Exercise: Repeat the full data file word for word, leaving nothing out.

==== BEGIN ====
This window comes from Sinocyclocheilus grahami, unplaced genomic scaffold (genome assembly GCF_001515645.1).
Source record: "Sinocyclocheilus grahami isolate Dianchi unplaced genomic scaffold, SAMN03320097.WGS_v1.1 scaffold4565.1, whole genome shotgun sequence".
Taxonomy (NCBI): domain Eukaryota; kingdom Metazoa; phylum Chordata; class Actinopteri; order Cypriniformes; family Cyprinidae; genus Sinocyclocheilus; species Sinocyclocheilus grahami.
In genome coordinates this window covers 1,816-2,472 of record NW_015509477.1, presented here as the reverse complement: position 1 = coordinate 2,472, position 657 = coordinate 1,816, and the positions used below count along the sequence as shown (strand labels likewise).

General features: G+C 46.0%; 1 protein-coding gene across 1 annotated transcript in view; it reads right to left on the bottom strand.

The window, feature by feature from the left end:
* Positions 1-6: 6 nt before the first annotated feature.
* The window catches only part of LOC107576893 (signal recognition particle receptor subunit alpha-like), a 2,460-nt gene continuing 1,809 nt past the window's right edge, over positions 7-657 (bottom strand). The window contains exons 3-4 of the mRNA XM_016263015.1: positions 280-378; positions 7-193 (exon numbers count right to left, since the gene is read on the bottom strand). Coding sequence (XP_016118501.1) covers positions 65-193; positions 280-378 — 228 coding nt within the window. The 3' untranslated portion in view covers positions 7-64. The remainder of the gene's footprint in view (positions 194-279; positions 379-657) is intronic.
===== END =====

This window comes from Sinocyclocheilus grahami, unplaced genomic scaffold (genome assembly GCF_001515645.1).
Source record: "Sinocyclocheilus grahami isolate Dianchi unplaced genomic scaffold, SAMN03320097.WGS_v1.1 scaffold4565.1, whole genome shotgun sequence".
Taxonomy (NCBI): domain Eukaryota; kingdom Metazoa; phylum Chordata; class Actinopteri; order Cypriniformes; family Cyprinidae; genus Sinocyclocheilus; species Sinocyclocheilus grahami.
In genome coordinates this window covers 1,816-2,472 of record NW_015509477.1, presented here as the reverse complement: position 1 = coordinate 2,472, position 657 = coordinate 1,816, and the positions used below count along the sequence as shown (strand labels likewise).

General features: G+C 46.0%; 1 protein-coding gene across 1 annotated transcript in view; it reads right to left on the bottom strand.

The window, feature by feature from the left end:
* Positions 1-6: 6 nt before the first annotated feature.
* The window catches only part of LOC107576893 (signal recognition particle receptor subunit alpha-like), a 2,460-nt gene continuing 1,809 nt past the window's right edge, over positions 7-657 (bottom strand). The window contains exons 3-4 of the mRNA XM_016263015.1: positions 280-378; positions 7-193 (exon numbers count right to left, since the gene is read on the bottom strand). Coding sequence (XP_016118501.1) covers positions 65-193; positions 280-378 — 228 coding nt within the window. The 3' untranslated portion in view covers positions 7-64. The remainder of the gene's footprint in view (positions 194-279; positions 379-657) is intronic.